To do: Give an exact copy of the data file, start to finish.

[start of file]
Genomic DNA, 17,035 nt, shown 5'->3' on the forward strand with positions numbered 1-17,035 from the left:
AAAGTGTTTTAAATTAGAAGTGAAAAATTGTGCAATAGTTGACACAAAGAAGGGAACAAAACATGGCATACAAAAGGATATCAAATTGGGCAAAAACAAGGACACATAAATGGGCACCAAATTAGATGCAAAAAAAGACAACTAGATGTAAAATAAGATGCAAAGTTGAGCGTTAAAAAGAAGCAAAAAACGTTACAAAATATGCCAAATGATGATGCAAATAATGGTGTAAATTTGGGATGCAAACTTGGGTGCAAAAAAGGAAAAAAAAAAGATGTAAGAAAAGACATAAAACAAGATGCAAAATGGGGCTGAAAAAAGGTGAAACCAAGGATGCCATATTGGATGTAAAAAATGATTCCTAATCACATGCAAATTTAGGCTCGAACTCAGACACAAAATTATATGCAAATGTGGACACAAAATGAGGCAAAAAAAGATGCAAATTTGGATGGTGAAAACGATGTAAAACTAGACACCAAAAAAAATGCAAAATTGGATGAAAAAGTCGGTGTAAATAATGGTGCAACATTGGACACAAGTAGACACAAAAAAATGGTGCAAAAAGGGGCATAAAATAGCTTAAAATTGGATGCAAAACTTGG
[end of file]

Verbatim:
Genomic DNA, 17,035 nt, shown 5'->3' on the forward strand with positions numbered 1-17,035 from the left:
AAAGTGTTTTAAATTAGAAGTGAAAAATTGTGCAATAGTTGACACAAAGAAGGGAACAAAACATGGCATACAAAAGGATATCAAATTGGGCAAAAACAAGGACACATAAATGGGCACCAAATTAGATGCAAAAAAAGACAACTAGATGTAAAATAAGATGCAAAGTTGAGCGTTAAAAAGAAGCAAAAAACGTTACAAAATATGCCAAATGATGATGCAAATAATGGTGTAAATTTGGGATGCAAACTTGGGTGCAAAAAAGGAAAAAAAAAAGATGTAAGAAAAGACATAAAACAAGATGCAAAATGGGGCTGAAAAAAGGTGAAACCAAGGATGCCATATTGGATGTAAAAAATGATTCCTAATCACATGCAAATTTAGGCTCGAACTCAGACACAAAATTATATGCAAATGTGGACACAAAATGAGGCAAAAAAAGATGCAAATTTGGATGGTGAAAACGATGTAAAACTAGACACCAAAAAAAATGCAAAATTGGATGAAAAAGTCGGTGTAAATAATGGTGCAACATTGGACACAAGTAGACACAAAAAAATGGTGCAAAAAGGGGCATAAAATAGCTTAAAATTGGATGCAAAACTTGG